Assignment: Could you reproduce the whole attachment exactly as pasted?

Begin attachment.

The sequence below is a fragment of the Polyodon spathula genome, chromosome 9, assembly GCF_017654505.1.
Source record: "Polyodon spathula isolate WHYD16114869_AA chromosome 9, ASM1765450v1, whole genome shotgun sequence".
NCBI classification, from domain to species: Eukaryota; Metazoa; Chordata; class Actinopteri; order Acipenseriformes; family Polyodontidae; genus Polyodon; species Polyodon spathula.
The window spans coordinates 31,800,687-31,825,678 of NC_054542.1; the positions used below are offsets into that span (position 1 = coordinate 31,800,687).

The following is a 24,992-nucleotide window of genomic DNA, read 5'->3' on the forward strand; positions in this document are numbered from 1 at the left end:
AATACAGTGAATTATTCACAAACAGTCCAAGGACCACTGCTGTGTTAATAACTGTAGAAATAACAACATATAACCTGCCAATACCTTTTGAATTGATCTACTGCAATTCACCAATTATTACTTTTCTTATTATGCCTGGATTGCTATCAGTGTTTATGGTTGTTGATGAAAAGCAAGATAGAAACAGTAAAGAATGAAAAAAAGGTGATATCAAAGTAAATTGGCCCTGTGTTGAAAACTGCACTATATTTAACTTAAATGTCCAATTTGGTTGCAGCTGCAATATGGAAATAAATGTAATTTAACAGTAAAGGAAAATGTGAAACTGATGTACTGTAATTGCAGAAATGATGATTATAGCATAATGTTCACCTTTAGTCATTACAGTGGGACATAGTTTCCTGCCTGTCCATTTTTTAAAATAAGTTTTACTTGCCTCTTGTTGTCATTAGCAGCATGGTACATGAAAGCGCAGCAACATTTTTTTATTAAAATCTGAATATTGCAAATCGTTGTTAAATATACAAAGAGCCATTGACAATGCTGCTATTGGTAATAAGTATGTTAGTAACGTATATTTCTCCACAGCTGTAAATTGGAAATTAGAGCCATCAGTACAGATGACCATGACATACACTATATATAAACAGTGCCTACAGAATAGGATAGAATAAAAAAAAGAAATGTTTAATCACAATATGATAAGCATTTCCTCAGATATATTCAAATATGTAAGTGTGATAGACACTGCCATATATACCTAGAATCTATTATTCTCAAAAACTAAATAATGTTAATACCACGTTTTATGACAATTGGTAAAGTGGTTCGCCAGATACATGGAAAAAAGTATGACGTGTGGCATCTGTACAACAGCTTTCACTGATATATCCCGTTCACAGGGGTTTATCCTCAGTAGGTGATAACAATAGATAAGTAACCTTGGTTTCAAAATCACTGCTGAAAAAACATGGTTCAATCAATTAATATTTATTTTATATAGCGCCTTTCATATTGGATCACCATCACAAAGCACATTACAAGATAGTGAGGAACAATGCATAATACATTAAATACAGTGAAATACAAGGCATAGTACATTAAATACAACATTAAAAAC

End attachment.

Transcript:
The sequence below is a fragment of the Polyodon spathula genome, chromosome 9, assembly GCF_017654505.1.
Source record: "Polyodon spathula isolate WHYD16114869_AA chromosome 9, ASM1765450v1, whole genome shotgun sequence".
NCBI classification, from domain to species: Eukaryota; Metazoa; Chordata; class Actinopteri; order Acipenseriformes; family Polyodontidae; genus Polyodon; species Polyodon spathula.
The window spans coordinates 31,800,687-31,825,678 of NC_054542.1; the positions used below are offsets into that span (position 1 = coordinate 31,800,687).

The following is a 24,992-nucleotide window of genomic DNA, read 5'->3' on the forward strand; positions in this document are numbered from 1 at the left end:
AATACAGTGAATTATTCACAAACAGTCCAAGGACCACTGCTGTGTTAATAACTGTAGAAATAACAACATATAACCTGCCAATACCTTTTGAATTGATCTACTGCAATTCACCAATTATTACTTTTCTTATTATGCCTGGATTGCTATCAGTGTTTATGGTTGTTGATGAAAAGCAAGATAGAAACAGTAAAGAATGAAAAAAAGGTGATATCAAAGTAAATTGGCCCTGTGTTGAAAACTGCACTATATTTAACTTAAATGTCCAATTTGGTTGCAGCTGCAATATGGAAATAAATGTAATTTAACAGTAAAGGAAAATGTGAAACTGATGTACTGTAATTGCAGAAATGATGATTATAGCATAATGTTCACCTTTAGTCATTACAGTGGGACATAGTTTCCTGCCTGTCCATTTTTTAAAATAAGTTTTACTTGCCTCTTGTTGTCATTAGCAGCATGGTACATGAAAGCGCAGCAACATTTTTTTATTAAAATCTGAATATTGCAAATCGTTGTTAAATATACAAAGAGCCATTGACAATGCTGCTATTGGTAATAAGTATGTTAGTAACGTATATTTCTCCACAGCTGTAAATTGGAAATTAGAGCCATCAGTACAGATGACCATGACATACACTATATATAAACAGTGCCTACAGAATAGGATAGAATAAAAAAAAGAAATGTTTAATCACAATATGATAAGCATTTCCTCAGATATATTCAAATATGTAAGTGTGATAGACACTGCCATATATACCTAGAATCTATTATTCTCAAAAACTAAATAATGTTAATACCACGTTTTATGACAATTGGTAAAGTGGTTCGCCAGATACATGGAAAAAAGTATGACGTGTGGCATCTGTACAACAGCTTTCACTGATATATCCCGTTCACAGGGGTTTATCCTCAGTAGGTGATAACAATAGATAAGTAACCTTGGTTTCAAAATCACTGCTGAAAAAACATGGTTCAATCAATTAATATTTATTTTATATAGCGCCTTTCATATTGGATCACCATCACAAAGCACATTACAAGATAGTGAGGAACAATGCATAATACATTAAATACAGTGAAATACAAGGCATAGTACATTAAATACAACATTAAAAAC